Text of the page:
And of course he is well known for his scholarship. "I'd heard of him before I even came to Harvard," Quinn says. Another student mentions that not only does Harvard require Classics students to read Cicero's letters, but they recommend the Shackleton Bailey translation of Cicero's leters.

Segal says he went to Bailey "to see that the history was accurate in its essentials." He says, "I wasn't concerned with every single factual detail, but I was concerned that overall it was accurate in tone."

Bailey says that he thinks that Segal sincerely wants his play to be historically accurate, "but since he's not a classical scholar, I wouldn't be surprised if there are certain elements of the play that aren't precise."

The 68-year-old classicist says he first became interested in Cicero when he was a high school student in England. By any measure, Cicero was an important political figure in Roman history, but Bailey says he is especially interesting to study because he was a voluminous letter writer, and many of his letters have been preserved. Bailey has authored a comprehensive translation of Cicero's approximately nine hundred letters which still remain--it is likely that the letters which exist today are just a fraction of those that Cicero actually wrote.

Bailey says it is unusual to have so many letters of ancient figures preserved. "It's very rare--these are actual, personal, quite uninhibited letters written to close friends. They bring you right into touch with him and his life," he says.

"The letters are about politics, personal affairs, business affairs, and personal details keep cropping up. He didn't write so much about general topics like life and death--he focused more on everday things," said Bailey.

Segal got the idea for writing the play when he read Cicero for his own edification. "It occurred to me that the end of his life was a ready-made tragic drama," Segal says.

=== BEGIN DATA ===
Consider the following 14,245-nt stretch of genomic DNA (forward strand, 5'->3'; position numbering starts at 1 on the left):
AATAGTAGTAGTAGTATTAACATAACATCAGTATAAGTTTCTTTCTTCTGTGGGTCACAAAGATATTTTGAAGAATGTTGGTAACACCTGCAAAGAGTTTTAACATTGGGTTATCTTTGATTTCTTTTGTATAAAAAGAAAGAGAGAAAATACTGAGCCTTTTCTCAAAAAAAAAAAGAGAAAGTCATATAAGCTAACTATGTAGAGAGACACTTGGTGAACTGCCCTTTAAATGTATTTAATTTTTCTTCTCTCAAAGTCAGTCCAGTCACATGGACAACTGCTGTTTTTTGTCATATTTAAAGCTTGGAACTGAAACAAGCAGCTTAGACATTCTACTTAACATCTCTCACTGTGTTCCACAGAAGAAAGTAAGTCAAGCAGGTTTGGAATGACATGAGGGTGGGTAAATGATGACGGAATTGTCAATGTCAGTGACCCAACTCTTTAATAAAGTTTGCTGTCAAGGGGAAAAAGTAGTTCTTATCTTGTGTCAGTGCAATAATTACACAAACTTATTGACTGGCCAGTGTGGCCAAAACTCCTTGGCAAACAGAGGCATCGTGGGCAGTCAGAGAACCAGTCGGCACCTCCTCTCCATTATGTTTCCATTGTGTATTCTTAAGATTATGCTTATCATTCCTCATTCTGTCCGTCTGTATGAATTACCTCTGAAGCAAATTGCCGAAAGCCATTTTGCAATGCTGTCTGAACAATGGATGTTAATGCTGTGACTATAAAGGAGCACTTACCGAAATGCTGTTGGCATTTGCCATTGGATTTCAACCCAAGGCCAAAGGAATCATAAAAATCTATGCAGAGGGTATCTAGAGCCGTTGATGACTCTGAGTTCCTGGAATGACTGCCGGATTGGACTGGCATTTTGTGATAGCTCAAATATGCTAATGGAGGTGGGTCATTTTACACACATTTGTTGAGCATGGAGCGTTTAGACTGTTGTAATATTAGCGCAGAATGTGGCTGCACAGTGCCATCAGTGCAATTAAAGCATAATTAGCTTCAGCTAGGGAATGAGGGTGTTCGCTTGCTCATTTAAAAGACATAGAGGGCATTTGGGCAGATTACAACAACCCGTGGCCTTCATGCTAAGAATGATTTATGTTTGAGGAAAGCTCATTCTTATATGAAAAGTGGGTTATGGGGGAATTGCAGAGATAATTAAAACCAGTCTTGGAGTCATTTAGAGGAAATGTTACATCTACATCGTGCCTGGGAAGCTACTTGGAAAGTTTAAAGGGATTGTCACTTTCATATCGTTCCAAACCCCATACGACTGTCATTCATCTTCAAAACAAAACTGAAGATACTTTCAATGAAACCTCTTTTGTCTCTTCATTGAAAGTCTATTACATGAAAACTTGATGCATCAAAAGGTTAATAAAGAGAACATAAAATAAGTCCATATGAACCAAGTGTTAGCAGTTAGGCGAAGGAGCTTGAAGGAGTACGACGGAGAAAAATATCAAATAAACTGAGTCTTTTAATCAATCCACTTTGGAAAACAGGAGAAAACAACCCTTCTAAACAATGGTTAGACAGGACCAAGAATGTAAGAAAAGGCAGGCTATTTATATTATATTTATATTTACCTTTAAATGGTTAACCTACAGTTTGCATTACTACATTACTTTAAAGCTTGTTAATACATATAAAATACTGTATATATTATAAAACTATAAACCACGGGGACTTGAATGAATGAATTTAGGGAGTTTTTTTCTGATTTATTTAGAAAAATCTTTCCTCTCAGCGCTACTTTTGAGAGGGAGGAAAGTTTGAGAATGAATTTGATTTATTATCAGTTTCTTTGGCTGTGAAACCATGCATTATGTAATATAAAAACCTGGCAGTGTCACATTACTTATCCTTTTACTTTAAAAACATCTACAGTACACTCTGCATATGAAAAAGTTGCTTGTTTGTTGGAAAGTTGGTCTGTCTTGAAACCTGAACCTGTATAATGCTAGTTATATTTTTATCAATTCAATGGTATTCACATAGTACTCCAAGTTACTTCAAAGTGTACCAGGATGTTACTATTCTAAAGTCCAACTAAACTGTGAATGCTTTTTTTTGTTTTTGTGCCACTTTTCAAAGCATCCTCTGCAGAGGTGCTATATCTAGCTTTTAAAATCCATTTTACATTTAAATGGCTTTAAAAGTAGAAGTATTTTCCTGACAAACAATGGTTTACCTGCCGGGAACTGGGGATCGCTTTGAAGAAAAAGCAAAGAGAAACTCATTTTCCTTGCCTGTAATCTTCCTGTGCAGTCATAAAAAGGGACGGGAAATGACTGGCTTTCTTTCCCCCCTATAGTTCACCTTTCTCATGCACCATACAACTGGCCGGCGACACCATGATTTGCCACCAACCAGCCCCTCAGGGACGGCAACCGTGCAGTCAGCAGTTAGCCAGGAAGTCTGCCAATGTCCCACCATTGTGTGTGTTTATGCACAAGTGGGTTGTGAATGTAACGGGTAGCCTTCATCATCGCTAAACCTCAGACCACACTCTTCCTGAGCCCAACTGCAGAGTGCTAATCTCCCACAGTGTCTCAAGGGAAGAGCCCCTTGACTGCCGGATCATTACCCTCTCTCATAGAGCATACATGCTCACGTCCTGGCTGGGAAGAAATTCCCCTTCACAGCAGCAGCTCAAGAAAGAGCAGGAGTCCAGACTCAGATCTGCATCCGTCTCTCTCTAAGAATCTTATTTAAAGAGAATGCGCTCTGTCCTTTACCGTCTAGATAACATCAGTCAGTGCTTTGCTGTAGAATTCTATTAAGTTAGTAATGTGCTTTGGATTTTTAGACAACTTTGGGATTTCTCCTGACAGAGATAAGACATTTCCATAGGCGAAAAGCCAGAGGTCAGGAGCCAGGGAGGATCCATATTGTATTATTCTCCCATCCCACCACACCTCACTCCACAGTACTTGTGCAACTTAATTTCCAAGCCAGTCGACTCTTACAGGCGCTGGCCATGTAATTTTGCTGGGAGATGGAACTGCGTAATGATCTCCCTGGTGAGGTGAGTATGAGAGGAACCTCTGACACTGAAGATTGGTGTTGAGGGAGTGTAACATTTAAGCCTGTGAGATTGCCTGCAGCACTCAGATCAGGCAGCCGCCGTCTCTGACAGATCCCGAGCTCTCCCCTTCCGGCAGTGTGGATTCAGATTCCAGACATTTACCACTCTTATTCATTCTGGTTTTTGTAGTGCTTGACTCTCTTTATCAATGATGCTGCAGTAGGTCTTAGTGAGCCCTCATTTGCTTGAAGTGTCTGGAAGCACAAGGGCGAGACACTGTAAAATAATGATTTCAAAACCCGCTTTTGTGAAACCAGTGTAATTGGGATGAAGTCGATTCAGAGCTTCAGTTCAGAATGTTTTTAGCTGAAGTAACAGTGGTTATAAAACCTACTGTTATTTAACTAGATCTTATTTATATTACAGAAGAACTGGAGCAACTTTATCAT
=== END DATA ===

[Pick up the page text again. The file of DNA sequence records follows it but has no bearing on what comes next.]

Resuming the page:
Segal's play starts one year after Julius Caesar's death, when his adopted son Octavian returns to Italy. Octavian wants to reclaim his inheritance, which Mark Antony has stolen, and he is determined to fight for his fortune. Octavian was confident of his military power, but he needed some political clout, so he persuades Cicero to come out of retirement, go back to the Senate, and challenge Mark Antony's supremacy.

But Octavian gets corrupted, and makes a deal with Mark Antony--"at that point, Cicero is finished," Segal says. Octavian is forced to sign for Cicero's execution--reluctantly, he does it.

Cicero is an unlikely hero, Segal says, because for most of his life, he was the quintessential politician. "He was a Lyndon Johnson type. He was very successful, and basically bent with the wind. He was never a moral leader," says the writer. "Cicero was a major figure in contributing to the world of great power, great money and great corruption, but at the end of his life, he fought against this corruption. It was heroic, because he didn't have to do it. He could have just led a rich, quiet and safe life in retirement."

"Shackleton explained to us that Cicero took on Mark Antony because he thought he could win--he didn't do it to be a martyr. But at the end, he decides he prefers death to running away," Segal says.

Segal says that if Cicero is a success, he has discussed with Bailey the possibility of working on even bigger projects, including a television miniseries about Cicero and ancient Rome. Cicero, who always wanted to make a name for himself, would never have expected to go from ancient Rome to off-off Broadway to the television screen.